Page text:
V. Penelope Pelizzon’s poem “Some Say,” modeled very loosely on Sappho’s fragment 16, is a stellar example of a literary imitation—a new poem based on an old poem. Your challenge is to write another. First, choose a model, ideally one that is (a) from a different language and (b) quite old; both kinds of distance can open unexpected vistas and allow you a certain creative leeway. It may be a poem you already know or one you dig for.
If possible, read multiple translations, even if you know the original, to expand your sense of your model’s possibilities. Look for elements that might be modernized or personalized. For example, Sappho’s love poem begins with a series of ancient military images; Pelizzon begins hers with a radically modern military image (that “Sukhoi T-50 performing a Pugachev’s Cobra”) but later returns to (and recontextualizes) Sappho’s images (“an army of ships / of horses an army of men on foot”) at the end of her poem.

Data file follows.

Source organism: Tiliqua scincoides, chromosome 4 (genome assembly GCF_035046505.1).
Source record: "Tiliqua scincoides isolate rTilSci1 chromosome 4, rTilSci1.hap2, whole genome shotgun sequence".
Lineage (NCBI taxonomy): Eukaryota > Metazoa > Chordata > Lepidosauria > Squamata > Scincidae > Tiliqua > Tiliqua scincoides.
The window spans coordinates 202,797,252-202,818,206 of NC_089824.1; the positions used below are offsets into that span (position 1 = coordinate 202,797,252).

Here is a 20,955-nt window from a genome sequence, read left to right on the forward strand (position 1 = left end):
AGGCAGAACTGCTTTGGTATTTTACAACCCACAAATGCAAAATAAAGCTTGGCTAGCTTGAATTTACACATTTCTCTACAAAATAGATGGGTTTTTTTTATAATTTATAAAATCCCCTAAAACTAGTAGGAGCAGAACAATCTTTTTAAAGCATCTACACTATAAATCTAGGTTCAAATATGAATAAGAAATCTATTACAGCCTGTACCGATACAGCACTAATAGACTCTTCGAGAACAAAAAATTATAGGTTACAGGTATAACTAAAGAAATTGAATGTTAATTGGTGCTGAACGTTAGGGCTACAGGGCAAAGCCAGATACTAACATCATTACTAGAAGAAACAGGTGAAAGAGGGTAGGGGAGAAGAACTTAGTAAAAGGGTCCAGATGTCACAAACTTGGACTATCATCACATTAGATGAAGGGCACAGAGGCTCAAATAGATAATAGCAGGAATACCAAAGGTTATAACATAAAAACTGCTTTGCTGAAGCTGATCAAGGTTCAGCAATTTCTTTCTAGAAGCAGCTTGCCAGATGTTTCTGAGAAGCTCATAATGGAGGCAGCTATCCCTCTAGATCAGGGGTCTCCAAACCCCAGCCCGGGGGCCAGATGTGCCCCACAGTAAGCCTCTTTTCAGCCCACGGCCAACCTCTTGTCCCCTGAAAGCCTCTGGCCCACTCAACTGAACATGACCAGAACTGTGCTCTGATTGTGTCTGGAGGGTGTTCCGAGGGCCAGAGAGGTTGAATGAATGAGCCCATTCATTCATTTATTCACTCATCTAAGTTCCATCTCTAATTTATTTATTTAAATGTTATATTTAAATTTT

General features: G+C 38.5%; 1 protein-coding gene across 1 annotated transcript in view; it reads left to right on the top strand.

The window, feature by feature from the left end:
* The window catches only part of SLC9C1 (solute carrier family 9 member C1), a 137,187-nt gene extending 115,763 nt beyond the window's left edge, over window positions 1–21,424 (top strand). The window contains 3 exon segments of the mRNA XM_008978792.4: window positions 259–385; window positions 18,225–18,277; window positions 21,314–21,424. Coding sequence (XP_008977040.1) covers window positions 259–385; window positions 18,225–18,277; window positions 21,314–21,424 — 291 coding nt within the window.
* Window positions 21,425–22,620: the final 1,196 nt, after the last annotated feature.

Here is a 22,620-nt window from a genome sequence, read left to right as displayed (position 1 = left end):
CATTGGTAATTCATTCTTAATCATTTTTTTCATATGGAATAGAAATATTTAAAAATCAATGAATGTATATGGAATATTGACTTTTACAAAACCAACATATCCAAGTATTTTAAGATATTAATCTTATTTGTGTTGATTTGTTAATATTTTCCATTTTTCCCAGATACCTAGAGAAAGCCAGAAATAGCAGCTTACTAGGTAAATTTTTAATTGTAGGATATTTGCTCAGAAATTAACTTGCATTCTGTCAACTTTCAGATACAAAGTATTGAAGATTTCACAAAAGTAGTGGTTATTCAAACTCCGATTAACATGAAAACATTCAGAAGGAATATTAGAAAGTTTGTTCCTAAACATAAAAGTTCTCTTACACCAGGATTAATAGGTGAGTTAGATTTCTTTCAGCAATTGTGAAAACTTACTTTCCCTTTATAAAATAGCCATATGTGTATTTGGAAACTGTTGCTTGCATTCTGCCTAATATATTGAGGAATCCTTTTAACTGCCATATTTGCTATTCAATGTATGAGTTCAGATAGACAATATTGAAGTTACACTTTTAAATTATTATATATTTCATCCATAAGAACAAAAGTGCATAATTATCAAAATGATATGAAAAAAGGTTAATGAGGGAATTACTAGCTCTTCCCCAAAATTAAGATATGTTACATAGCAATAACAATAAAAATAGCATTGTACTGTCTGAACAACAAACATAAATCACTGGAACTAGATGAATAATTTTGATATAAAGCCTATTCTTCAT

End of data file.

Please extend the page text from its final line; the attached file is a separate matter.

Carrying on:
Now write your own poem, imitating whatever original elements interest you but departing from the original as much (or as little) as your poem needs you to.
Acknowledge your inspiration with an epigraph like Pelizzon’s: “after _____.”
For more notes on imitation, see Geoff’s essay “Exhuming Vallejo,” Poetry, November 2014.